Military cemeteries: a museum of untold stories

  25 January 2019    Read: 1973
Military cemeteries: a museum of untold stories

An explorer who survived Shackleton’s disastrous trans-Atlantic expedition and an Australian farmer who fell ill with typhoid in Gallipoli are two of the 10,000 people buried in Malta being honoured by a new heritage tourism project.

The Commonwealth War Graves Commission yesterday launched an initiative aimed at highlighting Malta’s wartime past, providing, among others, tours at the Mtarfa and Pietà cemeteries by local volunteers.

Launched by the commission’s director general Victoria Wallace, the project encourages Maltese and tourists to visit the war grave cemeteries to honour people who fell in the two world wars.

During World War I, Malta earned the title ‘Nurse of the Mediterranean’, with almost 140,000 service personnel being treated in 27 hospitals. One volunteer nurse, Helen Batchelor-Taylor, arrived here in September of 1915 at the height of the Gallipoli Campaign when hundreds of soldiers were arriving for treatment every day. She helped tend to the wounded and is buried at the Pietà Military Cemetery.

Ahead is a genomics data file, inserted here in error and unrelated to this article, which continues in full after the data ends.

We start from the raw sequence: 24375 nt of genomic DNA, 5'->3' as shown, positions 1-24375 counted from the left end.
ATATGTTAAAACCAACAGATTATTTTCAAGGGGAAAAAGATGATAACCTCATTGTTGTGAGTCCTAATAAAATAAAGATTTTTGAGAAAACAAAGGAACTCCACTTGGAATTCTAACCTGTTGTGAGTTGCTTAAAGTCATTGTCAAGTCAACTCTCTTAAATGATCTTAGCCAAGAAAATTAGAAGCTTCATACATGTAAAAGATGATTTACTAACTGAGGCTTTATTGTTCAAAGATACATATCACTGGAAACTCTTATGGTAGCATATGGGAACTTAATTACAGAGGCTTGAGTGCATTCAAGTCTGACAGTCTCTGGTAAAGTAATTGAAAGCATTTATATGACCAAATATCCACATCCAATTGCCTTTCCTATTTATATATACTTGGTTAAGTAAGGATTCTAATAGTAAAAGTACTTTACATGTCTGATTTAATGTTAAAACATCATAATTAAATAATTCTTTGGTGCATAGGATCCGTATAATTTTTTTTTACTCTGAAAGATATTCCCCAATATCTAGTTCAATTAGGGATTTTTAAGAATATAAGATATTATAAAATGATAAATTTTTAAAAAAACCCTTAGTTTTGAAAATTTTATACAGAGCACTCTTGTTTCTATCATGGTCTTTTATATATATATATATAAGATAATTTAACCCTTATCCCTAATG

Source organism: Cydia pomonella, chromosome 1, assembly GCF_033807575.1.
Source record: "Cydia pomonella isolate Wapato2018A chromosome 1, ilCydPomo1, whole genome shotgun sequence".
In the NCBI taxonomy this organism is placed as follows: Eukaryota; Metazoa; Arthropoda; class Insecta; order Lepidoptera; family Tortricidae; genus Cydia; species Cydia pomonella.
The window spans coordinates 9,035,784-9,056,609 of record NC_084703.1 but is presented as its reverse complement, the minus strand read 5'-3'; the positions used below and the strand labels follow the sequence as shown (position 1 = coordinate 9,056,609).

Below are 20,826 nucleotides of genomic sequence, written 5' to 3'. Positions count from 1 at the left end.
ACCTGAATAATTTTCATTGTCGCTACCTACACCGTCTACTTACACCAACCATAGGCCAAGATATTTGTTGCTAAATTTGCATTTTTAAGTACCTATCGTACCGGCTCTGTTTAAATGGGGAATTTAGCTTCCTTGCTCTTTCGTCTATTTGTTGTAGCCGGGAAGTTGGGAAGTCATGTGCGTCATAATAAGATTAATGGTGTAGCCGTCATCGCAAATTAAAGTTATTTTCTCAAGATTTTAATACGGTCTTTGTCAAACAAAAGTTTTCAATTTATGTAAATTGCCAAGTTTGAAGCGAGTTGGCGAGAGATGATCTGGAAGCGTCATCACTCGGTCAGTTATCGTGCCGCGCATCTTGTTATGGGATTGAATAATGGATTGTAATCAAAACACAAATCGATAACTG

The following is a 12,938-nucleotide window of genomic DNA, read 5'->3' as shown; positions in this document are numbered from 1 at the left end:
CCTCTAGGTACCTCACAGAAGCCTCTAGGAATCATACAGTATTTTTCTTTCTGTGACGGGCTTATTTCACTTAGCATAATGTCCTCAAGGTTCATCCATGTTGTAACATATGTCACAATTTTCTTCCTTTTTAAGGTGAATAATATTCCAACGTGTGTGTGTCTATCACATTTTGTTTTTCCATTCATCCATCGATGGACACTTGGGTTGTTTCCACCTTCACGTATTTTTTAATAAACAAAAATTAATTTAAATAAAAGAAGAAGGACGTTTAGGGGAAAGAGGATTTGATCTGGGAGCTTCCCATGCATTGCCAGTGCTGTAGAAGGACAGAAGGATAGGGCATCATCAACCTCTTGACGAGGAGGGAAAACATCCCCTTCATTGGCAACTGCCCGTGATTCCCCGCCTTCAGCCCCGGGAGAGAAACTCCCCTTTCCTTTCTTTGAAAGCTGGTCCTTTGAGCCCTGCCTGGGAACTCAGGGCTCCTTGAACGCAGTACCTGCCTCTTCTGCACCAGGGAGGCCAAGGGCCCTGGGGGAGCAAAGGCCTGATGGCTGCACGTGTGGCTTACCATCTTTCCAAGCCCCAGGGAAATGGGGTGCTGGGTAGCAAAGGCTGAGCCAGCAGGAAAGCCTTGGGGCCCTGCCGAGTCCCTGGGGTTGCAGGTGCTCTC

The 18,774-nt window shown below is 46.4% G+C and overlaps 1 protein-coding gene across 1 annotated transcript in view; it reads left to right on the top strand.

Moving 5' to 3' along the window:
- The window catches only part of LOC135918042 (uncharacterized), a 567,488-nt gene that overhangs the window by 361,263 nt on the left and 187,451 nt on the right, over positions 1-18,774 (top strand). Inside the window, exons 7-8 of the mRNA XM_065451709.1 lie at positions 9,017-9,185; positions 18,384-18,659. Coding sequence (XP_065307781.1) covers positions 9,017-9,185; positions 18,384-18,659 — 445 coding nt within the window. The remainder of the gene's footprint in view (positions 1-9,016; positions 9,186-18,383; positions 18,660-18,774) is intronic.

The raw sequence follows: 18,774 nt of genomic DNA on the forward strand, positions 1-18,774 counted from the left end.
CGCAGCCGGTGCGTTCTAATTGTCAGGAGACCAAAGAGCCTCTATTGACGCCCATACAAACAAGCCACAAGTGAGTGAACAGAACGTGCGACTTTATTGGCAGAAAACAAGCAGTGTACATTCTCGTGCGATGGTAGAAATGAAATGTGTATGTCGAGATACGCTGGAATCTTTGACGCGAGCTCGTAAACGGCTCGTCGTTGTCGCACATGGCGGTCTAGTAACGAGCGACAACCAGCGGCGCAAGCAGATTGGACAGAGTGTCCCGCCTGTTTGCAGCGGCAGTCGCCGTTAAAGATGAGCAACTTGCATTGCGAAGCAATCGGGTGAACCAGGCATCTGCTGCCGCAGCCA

The island became the most heavily bombed place on earth in World War II. People who died, including those who were killed during operation Husky, are all buried in military cemeteries.

According to assistant historian Max Dutton, the aim of the initiative is to help visitors understand the past through the stories of the people buried at the cemeteries in a similar way that visitors learn about the past by looking at artefacts in museums.

The commission also launched Stories from Malta, a crowd-sourcing project appealing for information on men and women commemorated in Malta. Almost 6,000 Commonwealth service people lie buried in Malta’s cemeteries or commemorated by name on memorials to the missing. This included those who worked alongside British forces, such as dockyard employees, others who worked for the Ministry of Defence and those who were treated at the nearby Mtarfa Military hospital, he noted.

Those buried at the Mtarfa cemetery include Hugh Alexander Pollock, English writer Enid Blyton’s first husband, who had moved to Malta because of the climate’s health benefits for his daughter.

The commission is responsible for the commemoration of almost 1.7 million members of the Commonwealth forces who gave their lives in the two world wars. The graves of these men and women are found in 153 countries and regions worldwide. It also cares for almost 4,000 non-war graves.

The initiative is supported by the Malta Tourism Authority, Fondazzjoni Wirt Artna and the Malta Aviation Museum Foundation.


Times of Malta

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